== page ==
Sectors which attract lower incomes will also be more negatively impacted by increasing unemployment when the Coronavirus Job Retention Scheme comes to an end, with up to 32% of workers in the accommodation and food services sector at risk of redundancy by the end of 2020 (PDF). In this context, targeting income protection at those groups could equally be seen as a means of promoting social solidarity. Further, those on lower incomes spend monies received as cash transfers, while those on higher incomes are more likely to save, pay down debt, or accumulate assets (Joyce and Xu 2019), risking a further magnification of inequalities if payments were to be made universally. For the same reason, payments targeted at those on lower incomes would likely be a more effective fiscal stimulus (ibid.).
The available evidence indicates that conditionality does not lead to higher employment and unconditional payments do not cause a large reduction in labour market activity. Sanctions have negative effects on health; conversely, earnings supplements lead to increases in employment while improving health outcomes. The Universal Credit Work Allowance as it was originally proposed was intended to incentivise work and ensure that those in work were always better off. Subsequent cuts have undermined this intent and removed the Work Allowance from single claimants altogether. This suggests that removing or substantially easing conditionality for UC claimants, in conjunction with the reversal of cuts to the Work Allowance, could have many of the putative positive effects of a UBI, while effectively targeting those in greatest need.
Statistical modelling suggests that the government’s decision to increase the UC standard allowance by £20 per week for single people has helped to limit the average decrease in household income to only 1% and mitigated the impact on poverty (Bronka et al 2020). However, standard rates of social security in the UK replace less than 16% of average earnings, and are among the least generous in the OECD (Brewer & Handscomb 2020). The £20 uplift has not been extended to those on legacy benefits, a situation described as ‘untenable’ by both the Social Security Advisory Committee and the Work and Pensions Committee (Work and Pensions Committee 2020). Given that the available evidence does not suggest that more generous social security decreases employment rates (Gregg & McMillan 2020) the government should give serious consideration to retaining the uplift for UC claimants and extending it to those still on legacy benefits.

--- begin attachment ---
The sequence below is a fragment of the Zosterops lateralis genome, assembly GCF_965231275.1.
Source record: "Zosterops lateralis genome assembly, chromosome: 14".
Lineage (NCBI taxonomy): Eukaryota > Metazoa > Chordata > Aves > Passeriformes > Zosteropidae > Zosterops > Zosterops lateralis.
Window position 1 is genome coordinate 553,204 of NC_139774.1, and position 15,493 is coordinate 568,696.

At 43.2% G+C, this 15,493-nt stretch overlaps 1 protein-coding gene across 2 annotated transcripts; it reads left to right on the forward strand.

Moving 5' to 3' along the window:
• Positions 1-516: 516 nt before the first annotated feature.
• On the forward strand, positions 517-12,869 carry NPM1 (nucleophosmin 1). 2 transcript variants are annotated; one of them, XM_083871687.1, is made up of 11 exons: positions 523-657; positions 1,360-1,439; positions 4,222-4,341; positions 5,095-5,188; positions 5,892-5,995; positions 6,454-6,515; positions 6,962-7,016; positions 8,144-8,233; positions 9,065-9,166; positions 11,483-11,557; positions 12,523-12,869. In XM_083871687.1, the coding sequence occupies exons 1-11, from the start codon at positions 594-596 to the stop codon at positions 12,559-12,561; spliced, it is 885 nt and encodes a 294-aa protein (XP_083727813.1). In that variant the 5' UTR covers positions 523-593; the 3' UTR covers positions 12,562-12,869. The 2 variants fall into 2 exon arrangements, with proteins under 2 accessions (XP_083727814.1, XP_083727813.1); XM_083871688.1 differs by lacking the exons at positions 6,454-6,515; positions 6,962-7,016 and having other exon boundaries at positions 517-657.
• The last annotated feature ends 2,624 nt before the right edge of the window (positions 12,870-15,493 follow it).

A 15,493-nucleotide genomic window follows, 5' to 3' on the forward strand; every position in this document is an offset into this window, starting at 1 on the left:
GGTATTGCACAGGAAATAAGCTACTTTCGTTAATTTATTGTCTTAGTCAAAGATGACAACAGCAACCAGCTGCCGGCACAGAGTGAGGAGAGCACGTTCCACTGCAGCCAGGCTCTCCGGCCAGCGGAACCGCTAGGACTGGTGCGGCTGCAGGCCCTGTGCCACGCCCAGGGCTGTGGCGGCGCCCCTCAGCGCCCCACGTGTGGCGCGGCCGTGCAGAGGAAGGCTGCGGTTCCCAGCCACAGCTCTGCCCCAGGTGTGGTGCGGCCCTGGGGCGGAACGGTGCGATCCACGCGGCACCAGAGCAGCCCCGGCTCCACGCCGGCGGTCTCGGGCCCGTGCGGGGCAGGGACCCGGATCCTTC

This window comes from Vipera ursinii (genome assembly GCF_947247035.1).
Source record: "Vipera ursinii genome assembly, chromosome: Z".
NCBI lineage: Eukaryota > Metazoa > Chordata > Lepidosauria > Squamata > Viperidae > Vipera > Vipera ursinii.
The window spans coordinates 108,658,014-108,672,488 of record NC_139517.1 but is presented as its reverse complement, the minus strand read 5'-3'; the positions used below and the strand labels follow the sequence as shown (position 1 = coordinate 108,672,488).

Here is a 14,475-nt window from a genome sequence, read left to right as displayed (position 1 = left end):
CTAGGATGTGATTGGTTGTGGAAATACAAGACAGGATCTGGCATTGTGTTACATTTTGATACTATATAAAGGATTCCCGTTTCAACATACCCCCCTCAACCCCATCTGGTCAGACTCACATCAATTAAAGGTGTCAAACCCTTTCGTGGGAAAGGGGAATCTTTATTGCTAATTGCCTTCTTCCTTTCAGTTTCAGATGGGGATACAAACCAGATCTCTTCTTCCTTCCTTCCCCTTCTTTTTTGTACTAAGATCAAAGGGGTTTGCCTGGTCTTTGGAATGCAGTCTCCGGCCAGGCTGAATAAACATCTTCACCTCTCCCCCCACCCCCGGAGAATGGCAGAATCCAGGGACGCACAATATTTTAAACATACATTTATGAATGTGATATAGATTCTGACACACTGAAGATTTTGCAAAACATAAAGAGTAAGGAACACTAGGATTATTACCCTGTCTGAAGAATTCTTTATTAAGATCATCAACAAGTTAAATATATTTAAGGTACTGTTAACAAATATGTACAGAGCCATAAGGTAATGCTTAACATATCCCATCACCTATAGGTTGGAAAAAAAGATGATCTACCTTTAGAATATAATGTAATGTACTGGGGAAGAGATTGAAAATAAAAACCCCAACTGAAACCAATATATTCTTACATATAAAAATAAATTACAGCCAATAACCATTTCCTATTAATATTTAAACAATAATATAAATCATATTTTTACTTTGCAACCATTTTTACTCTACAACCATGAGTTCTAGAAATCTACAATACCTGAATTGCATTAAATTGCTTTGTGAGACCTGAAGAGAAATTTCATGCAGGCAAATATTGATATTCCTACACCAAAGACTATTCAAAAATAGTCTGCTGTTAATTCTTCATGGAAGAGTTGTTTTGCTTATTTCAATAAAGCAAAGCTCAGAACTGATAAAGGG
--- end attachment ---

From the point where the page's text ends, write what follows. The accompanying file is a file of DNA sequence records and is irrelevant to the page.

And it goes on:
Such measures clearly would not be cost neutral, but modelling conducted by the Institute for Fiscal Studies prior to the pandemic showed that implementing the Work Allowances proposed in 2012 and uprated by 20% would cost £3 billion per annum while increasing the incomes of the lowest deciles. Tax reforms proposed by the government would be equally costly while favouring higher earners (Joyce and Xu 2019). Meanwhile, modelling of the cost of introducing a post-COVID UBI at the rate of £60 per week for working age adults indicates that it would require the abolition of the Personal Allowance and rises of 5% across all tax bands, while leaving 26% of the population dependent on means-tested benefits, with their attendant bureaucracy and intrusiveness (Torry 2020). In light of the unequal distribution of COVID-19’s negative impacts, a one-off wealth tax could represent an equitable approach to funding an increased Work Allowance and retaining the UC uplift.
A growing body of evidence shows that conditionality is not an effective approach to increasing employment, particularly when few jobs are available. Conversely, studies of unconditional cash payments do not suggest that they lead to a collapse in labour market activity. However, providing a basic income to all would be very expensive and risks further increasing inequalities already magnified by the pandemic. Modifying Universal Credit so that it is more generous, conditions are less onerous, and workers can keep more of their earnings is a practicable and relatively affordable reform that would assist in ameliorating the inequitable distribution of the pandemic’s negative impacts, while protecting the incomes of those in greatest need.
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To cite this article: Gibson, Marcia, Would a basic income be the best response to the COVID-19 crisis?, Policy Scotland, https://policyscotland.gla.ac.uk/would-a-basic-income-be-the-best-response-to-the-covid-19-crisis, 27 August 2020
Blog content reflects the views of the author(s) and not the position of Policy Scotland or the University of Glasgow.